I am fascinated by change, and I love reading and talking to smart people about how publishing is changing. I wish that I could quote specific people, but since I have not gotten any permission, I won’t.
I will say that I’m in the midst of an interesting stream of people who are thinking about this stuff all of the time. My husband and I have friends who work for NPR. My colleague, John Wimberly, is on the board of the Presbyterian Outlook. I write for Alban Institute, and, of course, I have a wonderful group of creative friends who write and keep up with all of this.
So, let me tell you what I’ve gleaned recently…
We have heard the horrible news of newspaper after newspaper going under. What is happening? What will people be looking for in the future? Here are my predictions, which aren’t really mine because they have all been stolen from people who are much smarter than me.
If publications dig in their heels, and stick only with print media, they will die a slow and sad death. There’s just not much growth in print-only media, and the business there is based on nostalgia. If companies hold on to print-only media ideals, they will end up with an increasingly older, shrinking demographic as their readership.
I know it’s painful. I know we are longing for the way that it was, the smell of an old book and the feel of having a newspaper in one hand and a cup of coffee in the other, but younger generations don’t pick up newspapers and they subscribe to few magazines.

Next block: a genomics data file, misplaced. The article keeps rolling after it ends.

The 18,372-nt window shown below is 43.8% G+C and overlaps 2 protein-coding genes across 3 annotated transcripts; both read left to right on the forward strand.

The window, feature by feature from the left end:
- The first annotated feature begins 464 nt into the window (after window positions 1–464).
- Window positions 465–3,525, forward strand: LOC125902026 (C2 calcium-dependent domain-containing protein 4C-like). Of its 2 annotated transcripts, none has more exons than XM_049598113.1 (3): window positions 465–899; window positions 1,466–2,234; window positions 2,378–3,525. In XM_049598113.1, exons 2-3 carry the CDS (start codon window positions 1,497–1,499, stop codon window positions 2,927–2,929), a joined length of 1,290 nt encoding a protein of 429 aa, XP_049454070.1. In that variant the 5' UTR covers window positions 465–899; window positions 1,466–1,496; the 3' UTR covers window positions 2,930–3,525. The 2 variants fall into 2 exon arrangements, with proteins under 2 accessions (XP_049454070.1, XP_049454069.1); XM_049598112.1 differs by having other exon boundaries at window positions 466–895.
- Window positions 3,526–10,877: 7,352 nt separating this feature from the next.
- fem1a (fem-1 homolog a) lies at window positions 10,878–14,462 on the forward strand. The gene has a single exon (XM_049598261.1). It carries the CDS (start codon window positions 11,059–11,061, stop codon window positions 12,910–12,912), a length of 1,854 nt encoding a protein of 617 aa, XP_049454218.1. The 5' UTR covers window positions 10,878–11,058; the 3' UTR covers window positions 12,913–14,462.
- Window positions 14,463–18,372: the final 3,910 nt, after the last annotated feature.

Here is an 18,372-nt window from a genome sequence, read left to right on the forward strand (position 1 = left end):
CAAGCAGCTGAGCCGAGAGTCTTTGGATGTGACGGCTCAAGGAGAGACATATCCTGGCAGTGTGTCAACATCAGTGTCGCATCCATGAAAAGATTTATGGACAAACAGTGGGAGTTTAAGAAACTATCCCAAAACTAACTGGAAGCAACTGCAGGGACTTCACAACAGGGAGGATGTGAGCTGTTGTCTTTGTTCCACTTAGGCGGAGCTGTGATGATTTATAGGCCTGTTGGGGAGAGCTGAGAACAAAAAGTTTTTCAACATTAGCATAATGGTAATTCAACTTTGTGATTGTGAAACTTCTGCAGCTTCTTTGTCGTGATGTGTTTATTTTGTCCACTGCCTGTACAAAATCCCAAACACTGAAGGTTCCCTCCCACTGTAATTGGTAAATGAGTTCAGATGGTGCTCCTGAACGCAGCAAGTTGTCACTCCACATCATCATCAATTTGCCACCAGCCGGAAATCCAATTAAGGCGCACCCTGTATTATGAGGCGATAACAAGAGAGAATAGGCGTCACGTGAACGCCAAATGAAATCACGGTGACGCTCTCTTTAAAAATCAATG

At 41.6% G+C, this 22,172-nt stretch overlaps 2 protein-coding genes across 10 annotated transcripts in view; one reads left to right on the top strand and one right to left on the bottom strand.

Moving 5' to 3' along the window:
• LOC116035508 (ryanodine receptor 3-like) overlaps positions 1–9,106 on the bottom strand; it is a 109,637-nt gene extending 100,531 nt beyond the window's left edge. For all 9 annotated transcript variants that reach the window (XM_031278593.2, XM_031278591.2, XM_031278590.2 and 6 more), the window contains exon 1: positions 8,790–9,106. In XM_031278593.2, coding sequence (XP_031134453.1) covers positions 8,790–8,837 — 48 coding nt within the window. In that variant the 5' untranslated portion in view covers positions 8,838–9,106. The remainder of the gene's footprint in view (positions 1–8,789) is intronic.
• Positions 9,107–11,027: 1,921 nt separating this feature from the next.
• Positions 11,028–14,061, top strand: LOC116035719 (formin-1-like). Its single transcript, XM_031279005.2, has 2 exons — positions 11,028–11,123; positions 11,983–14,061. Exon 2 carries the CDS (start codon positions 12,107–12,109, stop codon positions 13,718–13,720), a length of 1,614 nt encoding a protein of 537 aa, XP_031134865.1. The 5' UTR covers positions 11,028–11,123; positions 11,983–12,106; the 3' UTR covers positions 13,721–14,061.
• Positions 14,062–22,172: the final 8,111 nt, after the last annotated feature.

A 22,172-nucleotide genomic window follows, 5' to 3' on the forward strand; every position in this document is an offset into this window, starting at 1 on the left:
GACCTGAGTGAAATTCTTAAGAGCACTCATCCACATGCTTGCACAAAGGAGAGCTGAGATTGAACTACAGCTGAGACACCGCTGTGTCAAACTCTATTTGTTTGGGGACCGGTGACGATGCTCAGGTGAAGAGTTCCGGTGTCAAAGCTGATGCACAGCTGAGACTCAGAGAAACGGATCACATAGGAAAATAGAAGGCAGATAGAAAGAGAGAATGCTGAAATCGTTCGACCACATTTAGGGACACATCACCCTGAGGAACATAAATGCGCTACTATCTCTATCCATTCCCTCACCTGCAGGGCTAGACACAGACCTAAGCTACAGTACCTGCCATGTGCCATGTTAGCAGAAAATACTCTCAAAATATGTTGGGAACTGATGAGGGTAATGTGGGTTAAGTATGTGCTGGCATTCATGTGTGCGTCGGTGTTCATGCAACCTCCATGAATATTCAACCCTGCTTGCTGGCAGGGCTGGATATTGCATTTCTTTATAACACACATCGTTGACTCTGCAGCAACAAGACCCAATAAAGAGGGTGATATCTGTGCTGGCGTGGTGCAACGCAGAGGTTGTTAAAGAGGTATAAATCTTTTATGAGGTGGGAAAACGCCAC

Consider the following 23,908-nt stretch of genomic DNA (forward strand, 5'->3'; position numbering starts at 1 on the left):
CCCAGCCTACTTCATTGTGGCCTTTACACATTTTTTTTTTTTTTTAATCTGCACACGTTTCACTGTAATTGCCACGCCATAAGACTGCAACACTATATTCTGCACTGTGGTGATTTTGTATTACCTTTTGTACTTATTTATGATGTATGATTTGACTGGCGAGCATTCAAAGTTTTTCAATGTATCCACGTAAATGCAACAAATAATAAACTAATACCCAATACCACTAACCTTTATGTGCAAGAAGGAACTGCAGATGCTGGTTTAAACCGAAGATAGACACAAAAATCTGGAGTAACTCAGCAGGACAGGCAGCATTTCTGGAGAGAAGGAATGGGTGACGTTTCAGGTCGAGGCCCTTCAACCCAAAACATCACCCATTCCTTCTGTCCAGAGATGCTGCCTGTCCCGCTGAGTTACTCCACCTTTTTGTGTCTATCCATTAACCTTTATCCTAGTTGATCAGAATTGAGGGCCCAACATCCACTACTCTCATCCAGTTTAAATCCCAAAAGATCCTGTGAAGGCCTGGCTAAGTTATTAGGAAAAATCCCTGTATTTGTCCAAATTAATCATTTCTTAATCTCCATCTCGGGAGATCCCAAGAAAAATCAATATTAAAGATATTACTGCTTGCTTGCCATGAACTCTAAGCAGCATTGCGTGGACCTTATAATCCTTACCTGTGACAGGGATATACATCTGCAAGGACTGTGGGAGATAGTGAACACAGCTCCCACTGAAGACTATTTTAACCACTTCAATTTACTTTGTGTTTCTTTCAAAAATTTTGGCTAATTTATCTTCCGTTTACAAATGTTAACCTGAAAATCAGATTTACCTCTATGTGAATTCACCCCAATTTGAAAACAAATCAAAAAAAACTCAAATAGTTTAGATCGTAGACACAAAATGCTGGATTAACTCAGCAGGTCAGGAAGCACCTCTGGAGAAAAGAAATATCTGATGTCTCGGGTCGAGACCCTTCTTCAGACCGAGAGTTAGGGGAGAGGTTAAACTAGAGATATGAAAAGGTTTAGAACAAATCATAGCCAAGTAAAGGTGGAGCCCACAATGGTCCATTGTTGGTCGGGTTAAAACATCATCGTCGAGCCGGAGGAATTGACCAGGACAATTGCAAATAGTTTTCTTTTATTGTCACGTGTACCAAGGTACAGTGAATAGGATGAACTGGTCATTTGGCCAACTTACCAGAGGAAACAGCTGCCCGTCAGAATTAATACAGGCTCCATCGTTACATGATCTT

And so publishers need to begin thinking of themselves as media outlets, instead of just people working in newsprint. They will need to start diversifying into informative websites, podcasts, twitter blasts, social networking, and whatever else might stick.
Alban does a good job with this. They don’t just publish books, or a magazine, but they have webinars, emails, podcasts, blogs, and twitter updates. They have consultants and speakers. And they are even rethinking their educational events so that they might be communities of spiritual practice and learning. They are exploring the possibilities of on-line publishing.
News will be distilled to fit onto a Blackberry/iPhone screen. We have gotten more and more used to headline news, the scrolling bits, and the distillation of a story into 140 characters or less.
Book demand will increase. This was actually a surprise to me, but a friend in the industry said that people will be looking at short headlines, but when they want to read more, they will turn to books. The in-depth reporters that are being laid off from newspapers, will start writing timely volumes. He forecasted that the quality and pricing of books will go down, and the demand will rise even more.
So what do you think? What would your predictions be? What will all of this look like for church leaders? Will we also be expected to be versed in the multiple mediums? Should seminaries start teaching classes on how to create podcasts and give pointers on what to put on a blog? Should denominations offer continuing ed on social networking? Should pastor search committees be looking for aptitude in these things as they search for a pastor? (For Presbyterians, should it at least be listed as one of the skills on our PIF?) Should we keep putting our church advertising money into newspaper ads? And (at the very least) shouldn’t our colleagues quit ranting about how all this stuff is a just a waste of time?
Photo by alankcrain